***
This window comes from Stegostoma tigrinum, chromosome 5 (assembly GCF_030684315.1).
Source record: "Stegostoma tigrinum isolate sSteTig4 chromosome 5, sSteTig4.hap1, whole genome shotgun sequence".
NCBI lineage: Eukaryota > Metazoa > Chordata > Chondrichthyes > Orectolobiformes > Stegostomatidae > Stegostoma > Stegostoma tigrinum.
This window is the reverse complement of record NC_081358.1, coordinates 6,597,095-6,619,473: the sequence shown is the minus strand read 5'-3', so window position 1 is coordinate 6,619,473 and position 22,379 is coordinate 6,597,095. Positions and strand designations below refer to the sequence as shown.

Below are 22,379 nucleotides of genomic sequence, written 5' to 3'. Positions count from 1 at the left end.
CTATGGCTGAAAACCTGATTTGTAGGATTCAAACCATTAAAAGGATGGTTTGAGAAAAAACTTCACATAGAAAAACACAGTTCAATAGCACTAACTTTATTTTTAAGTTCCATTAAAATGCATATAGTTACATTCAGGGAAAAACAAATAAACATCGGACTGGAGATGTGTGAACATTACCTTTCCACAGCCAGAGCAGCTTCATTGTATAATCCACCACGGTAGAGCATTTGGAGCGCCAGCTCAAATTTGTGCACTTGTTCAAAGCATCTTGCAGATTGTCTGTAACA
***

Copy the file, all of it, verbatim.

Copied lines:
This window comes from Stegostoma tigrinum, chromosome 5 (assembly GCF_030684315.1).
Source record: "Stegostoma tigrinum isolate sSteTig4 chromosome 5, sSteTig4.hap1, whole genome shotgun sequence".
NCBI lineage: Eukaryota > Metazoa > Chordata > Chondrichthyes > Orectolobiformes > Stegostomatidae > Stegostoma > Stegostoma tigrinum.
This window is the reverse complement of record NC_081358.1, coordinates 6,597,095-6,619,473: the sequence shown is the minus strand read 5'-3', so window position 1 is coordinate 6,619,473 and position 22,379 is coordinate 6,597,095. Positions and strand designations below refer to the sequence as shown.

Below are 22,379 nucleotides of genomic sequence, written 5' to 3'. Positions count from 1 at the left end.
CTATGGCTGAAAACCTGATTTGTAGGATTCAAACCATTAAAAGGATGGTTTGAGAAAAAACTTCACATAGAAAAACACAGTTCAATAGCACTAACTTTATTTTTAAGTTCCATTAAAATGCATATAGTTACATTCAGGGAAAAACAAATAAACATCGGACTGGAGATGTGTGAACATTACCTTTCCACAGCCAGAGCAGCTTCATTGTATAATCCACCACGGTAGAGCATTTGGAGCGCCAGCTCAAATTTGTGCACTTGTTCAAAGCATCTTGCAGATTGTCTGTAACA